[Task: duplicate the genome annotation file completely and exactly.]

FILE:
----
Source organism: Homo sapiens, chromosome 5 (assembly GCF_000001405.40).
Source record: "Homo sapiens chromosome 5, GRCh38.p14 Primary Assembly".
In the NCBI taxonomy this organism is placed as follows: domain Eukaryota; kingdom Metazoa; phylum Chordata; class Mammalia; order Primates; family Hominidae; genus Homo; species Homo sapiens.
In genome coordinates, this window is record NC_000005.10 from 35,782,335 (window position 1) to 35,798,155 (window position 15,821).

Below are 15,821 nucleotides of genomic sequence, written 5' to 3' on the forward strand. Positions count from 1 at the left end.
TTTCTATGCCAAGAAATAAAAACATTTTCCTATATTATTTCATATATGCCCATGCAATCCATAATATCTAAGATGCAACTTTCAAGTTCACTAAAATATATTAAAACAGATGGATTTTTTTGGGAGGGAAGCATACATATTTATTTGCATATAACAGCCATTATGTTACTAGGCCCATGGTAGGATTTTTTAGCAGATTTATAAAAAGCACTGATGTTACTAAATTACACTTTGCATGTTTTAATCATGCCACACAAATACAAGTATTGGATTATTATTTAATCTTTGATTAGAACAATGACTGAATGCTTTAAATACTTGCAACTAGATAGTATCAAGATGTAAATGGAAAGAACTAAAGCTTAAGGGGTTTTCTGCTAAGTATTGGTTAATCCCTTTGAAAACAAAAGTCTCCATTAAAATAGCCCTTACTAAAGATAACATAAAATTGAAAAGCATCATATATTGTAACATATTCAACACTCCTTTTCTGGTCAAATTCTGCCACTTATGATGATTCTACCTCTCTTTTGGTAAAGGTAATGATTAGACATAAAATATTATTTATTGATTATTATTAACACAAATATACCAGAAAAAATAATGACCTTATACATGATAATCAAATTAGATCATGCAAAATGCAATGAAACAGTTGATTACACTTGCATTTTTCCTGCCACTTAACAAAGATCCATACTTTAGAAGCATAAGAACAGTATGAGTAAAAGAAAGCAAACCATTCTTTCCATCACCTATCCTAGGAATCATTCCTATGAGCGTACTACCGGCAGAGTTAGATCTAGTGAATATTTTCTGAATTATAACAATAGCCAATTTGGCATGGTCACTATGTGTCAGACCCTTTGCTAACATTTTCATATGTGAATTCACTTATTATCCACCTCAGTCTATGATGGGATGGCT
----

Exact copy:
Source organism: Homo sapiens, chromosome 5 (assembly GCF_000001405.40).
Source record: "Homo sapiens chromosome 5, GRCh38.p14 Primary Assembly".
In the NCBI taxonomy this organism is placed as follows: domain Eukaryota; kingdom Metazoa; phylum Chordata; class Mammalia; order Primates; family Hominidae; genus Homo; species Homo sapiens.
In genome coordinates, this window is record NC_000005.10 from 35,782,335 (window position 1) to 35,798,155 (window position 15,821).

Below are 15,821 nucleotides of genomic sequence, written 5' to 3' on the forward strand. Positions count from 1 at the left end.
TTTCTATGCCAAGAAATAAAAACATTTTCCTATATTATTTCATATATGCCCATGCAATCCATAATATCTAAGATGCAACTTTCAAGTTCACTAAAATATATTAAAACAGATGGATTTTTTTGGGAGGGAAGCATACATATTTATTTGCATATAACAGCCATTATGTTACTAGGCCCATGGTAGGATTTTTTAGCAGATTTATAAAAAGCACTGATGTTACTAAATTACACTTTGCATGTTTTAATCATGCCACACAAATACAAGTATTGGATTATTATTTAATCTTTGATTAGAACAATGACTGAATGCTTTAAATACTTGCAACTAGATAGTATCAAGATGTAAATGGAAAGAACTAAAGCTTAAGGGGTTTTCTGCTAAGTATTGGTTAATCCCTTTGAAAACAAAAGTCTCCATTAAAATAGCCCTTACTAAAGATAACATAAAATTGAAAAGCATCATATATTGTAACATATTCAACACTCCTTTTCTGGTCAAATTCTGCCACTTATGATGATTCTACCTCTCTTTTGGTAAAGGTAATGATTAGACATAAAATATTATTTATTGATTATTATTAACACAAATATACCAGAAAAAATAATGACCTTATACATGATAATCAAATTAGATCATGCAAAATGCAATGAAACAGTTGATTACACTTGCATTTTTCCTGCCACTTAACAAAGATCCATACTTTAGAAGCATAAGAACAGTATGAGTAAAAGAAAGCAAACCATTCTTTCCATCACCTATCCTAGGAATCATTCCTATGAGCGTACTACCGGCAGAGTTAGATCTAGTGAATATTTTCTGAATTATAACAATAGCCAATTTGGCATGGTCACTATGTGTCAGACCCTTTGCTAACATTTTCATATGTGAATTCACTTATTATCCACCTCAGTCTATGATGGGATGGCT